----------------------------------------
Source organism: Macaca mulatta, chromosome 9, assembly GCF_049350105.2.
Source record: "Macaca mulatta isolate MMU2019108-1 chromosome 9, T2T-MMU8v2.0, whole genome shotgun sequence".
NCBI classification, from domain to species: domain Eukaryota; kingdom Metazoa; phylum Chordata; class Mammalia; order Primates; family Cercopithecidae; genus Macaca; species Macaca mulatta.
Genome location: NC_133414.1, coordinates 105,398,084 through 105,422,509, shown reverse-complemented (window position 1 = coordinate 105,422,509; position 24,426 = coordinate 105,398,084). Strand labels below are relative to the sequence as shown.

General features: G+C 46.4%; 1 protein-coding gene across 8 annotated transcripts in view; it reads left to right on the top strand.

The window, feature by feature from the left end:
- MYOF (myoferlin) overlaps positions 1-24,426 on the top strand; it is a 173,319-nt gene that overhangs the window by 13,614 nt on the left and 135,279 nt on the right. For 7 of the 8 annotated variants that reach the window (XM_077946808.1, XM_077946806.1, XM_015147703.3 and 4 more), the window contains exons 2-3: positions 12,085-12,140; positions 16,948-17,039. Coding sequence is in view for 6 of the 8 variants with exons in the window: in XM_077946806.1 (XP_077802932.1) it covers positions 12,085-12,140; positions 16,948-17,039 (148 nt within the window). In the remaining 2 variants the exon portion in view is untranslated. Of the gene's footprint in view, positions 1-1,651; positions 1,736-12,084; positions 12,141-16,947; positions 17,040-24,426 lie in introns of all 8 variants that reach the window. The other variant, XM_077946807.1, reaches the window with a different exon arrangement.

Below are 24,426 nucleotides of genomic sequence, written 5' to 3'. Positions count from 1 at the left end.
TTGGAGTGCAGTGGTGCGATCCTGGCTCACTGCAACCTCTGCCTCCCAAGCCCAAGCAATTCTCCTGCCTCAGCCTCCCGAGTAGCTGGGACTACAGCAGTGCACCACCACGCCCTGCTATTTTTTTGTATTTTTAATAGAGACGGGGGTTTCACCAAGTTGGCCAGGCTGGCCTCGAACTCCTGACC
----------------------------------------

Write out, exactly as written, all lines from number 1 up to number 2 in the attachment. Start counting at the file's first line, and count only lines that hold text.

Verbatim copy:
Source organism: Macaca mulatta, chromosome 9, assembly GCF_049350105.2.
Source record: "Macaca mulatta isolate MMU2019108-1 chromosome 9, T2T-MMU8v2.0, whole genome shotgun sequence".